Liu Xiaobo, Chinese human rights activist and Nobel Peace Prize laureate, died last Thursday (13 July) in prison. He was a co-author of Charter ’08 – a manifesto calling for the elimination of one-party rule in China – adopting name and style from the anti-Soviet Charter 77 issued by dissidents in former Czechoslovakia.
He was the renegade Chinese intellectual and a prominent figure of the 1989 events at the Tiananmen Square promoting democracy and human rights. His authorship of Charter ’08 brought him a lengthy prison sentence that eventually led to his death under guard at the age of 61. He is the first Nobel Peace Prize laureate to have died in state custody since Carl von Ossietzky, the German pacifist, who won the award in 1935 and died of maltreatment three years later.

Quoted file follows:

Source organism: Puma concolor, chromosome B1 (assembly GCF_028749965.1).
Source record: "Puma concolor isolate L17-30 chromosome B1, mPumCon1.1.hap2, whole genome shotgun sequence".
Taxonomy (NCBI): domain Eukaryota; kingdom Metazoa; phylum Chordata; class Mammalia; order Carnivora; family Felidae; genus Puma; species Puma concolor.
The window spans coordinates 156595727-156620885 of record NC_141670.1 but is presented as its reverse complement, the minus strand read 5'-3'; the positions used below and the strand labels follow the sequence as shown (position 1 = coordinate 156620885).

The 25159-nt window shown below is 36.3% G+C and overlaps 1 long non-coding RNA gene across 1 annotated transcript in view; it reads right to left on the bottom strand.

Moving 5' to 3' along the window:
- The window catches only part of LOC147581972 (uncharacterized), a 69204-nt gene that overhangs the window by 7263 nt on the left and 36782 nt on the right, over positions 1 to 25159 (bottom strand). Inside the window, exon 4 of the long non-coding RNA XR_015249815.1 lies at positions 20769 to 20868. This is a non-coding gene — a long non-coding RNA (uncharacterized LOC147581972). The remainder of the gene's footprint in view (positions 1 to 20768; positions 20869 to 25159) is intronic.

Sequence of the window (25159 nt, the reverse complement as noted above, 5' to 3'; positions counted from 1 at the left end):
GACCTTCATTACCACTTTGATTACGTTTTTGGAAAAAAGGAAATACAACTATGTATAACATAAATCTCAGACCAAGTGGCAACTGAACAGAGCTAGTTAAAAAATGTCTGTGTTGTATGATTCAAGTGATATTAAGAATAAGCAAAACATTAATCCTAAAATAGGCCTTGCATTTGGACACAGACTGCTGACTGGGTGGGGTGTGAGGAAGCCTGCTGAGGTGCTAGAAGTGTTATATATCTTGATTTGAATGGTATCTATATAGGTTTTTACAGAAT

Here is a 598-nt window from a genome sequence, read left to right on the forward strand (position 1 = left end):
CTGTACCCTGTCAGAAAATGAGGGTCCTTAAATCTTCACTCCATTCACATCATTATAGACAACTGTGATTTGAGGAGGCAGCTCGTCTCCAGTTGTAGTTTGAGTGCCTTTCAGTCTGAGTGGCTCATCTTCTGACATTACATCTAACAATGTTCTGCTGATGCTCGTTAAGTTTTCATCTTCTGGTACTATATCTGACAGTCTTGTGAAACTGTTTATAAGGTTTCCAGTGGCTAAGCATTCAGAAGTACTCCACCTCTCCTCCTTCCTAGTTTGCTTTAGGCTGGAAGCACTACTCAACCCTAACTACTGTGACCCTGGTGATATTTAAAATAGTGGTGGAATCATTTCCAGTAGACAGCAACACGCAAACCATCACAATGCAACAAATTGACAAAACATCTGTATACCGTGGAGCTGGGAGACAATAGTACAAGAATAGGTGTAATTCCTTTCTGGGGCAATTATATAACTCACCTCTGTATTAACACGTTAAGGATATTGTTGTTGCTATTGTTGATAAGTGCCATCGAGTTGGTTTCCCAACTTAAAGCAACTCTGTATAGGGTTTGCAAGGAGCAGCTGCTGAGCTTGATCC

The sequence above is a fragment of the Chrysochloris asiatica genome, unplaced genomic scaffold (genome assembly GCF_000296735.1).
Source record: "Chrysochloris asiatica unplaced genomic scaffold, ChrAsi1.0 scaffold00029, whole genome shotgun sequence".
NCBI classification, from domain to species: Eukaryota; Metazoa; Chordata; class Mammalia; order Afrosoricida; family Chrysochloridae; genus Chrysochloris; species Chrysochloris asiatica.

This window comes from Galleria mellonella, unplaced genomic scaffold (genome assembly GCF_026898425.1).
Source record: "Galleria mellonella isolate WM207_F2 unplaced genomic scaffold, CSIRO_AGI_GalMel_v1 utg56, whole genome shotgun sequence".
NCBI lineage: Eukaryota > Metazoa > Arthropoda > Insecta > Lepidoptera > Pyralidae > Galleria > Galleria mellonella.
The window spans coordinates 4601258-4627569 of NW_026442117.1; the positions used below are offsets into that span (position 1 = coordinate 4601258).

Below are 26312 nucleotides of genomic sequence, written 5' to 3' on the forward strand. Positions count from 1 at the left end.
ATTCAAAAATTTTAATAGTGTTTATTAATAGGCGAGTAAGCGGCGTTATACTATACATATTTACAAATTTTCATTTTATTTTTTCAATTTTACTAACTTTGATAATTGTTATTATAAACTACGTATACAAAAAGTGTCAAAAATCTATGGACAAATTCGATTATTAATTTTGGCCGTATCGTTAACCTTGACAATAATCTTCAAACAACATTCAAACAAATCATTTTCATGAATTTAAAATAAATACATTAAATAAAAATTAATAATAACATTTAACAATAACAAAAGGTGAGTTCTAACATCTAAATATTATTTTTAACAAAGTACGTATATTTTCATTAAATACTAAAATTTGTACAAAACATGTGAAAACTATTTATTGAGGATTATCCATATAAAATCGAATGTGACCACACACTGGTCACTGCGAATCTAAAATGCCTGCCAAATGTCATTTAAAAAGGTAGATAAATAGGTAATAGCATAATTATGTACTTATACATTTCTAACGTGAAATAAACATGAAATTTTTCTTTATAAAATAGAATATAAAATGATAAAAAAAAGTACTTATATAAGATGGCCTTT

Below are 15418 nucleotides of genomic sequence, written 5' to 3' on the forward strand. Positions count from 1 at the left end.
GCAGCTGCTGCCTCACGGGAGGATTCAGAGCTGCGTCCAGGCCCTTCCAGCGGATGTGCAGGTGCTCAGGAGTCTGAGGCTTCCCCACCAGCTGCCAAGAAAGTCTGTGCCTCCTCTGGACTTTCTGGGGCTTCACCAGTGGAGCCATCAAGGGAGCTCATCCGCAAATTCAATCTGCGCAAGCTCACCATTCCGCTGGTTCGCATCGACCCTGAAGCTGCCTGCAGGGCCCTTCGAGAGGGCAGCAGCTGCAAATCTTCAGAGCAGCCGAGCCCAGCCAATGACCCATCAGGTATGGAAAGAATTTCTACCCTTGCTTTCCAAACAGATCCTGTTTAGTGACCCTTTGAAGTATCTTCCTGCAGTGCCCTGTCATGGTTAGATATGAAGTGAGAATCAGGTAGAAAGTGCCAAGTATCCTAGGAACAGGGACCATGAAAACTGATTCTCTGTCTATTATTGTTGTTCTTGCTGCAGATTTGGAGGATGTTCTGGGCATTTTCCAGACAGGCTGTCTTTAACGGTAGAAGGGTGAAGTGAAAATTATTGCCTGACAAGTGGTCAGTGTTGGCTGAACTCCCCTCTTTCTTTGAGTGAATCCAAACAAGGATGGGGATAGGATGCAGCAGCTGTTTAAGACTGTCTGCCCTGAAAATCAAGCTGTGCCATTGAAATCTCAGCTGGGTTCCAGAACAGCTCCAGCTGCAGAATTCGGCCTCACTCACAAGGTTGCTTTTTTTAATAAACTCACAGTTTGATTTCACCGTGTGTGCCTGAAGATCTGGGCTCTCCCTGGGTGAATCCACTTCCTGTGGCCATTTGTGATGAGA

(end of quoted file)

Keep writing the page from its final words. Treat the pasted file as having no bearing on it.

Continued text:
Liu Xiaboo had had cancer but the Chinese government revealed that he had suffered from the illness after it was beyond treatment. His wife, Liu Xia, who is under house arrest and smothering surveillance, was prevented from speaking about her husband’s condition but in a brief video conference with a friend she said: “Can’t operate, can’t do radiotherapy, can’t do chemotherapy”.
The European Union leaders have expressed their most sincere condolences and respect to Liu Xiaobo’s wife Ms. Liu Xia, his family and friends. The EU leaders also appealed to the Chinese authorities to allow Ms. Liu Xia and his family to bury Liu Xiaobo at a place and in a manner of their choosing and to allow them to grieve in peace. They also called on Beijing to allow Ms. Liu Xia and her brother Mr. Liu Hui to leave China if they wish to do so.
Zeid Ra’ad al-Hussein, the United Nations high commissioner for human rights, said on Thursday that “the human rights movement in China and across the world has lost a principled champion who devoted his life to defending and promoting human rights, peacefully and consistently, and who was jailed for standing up for his beliefs.”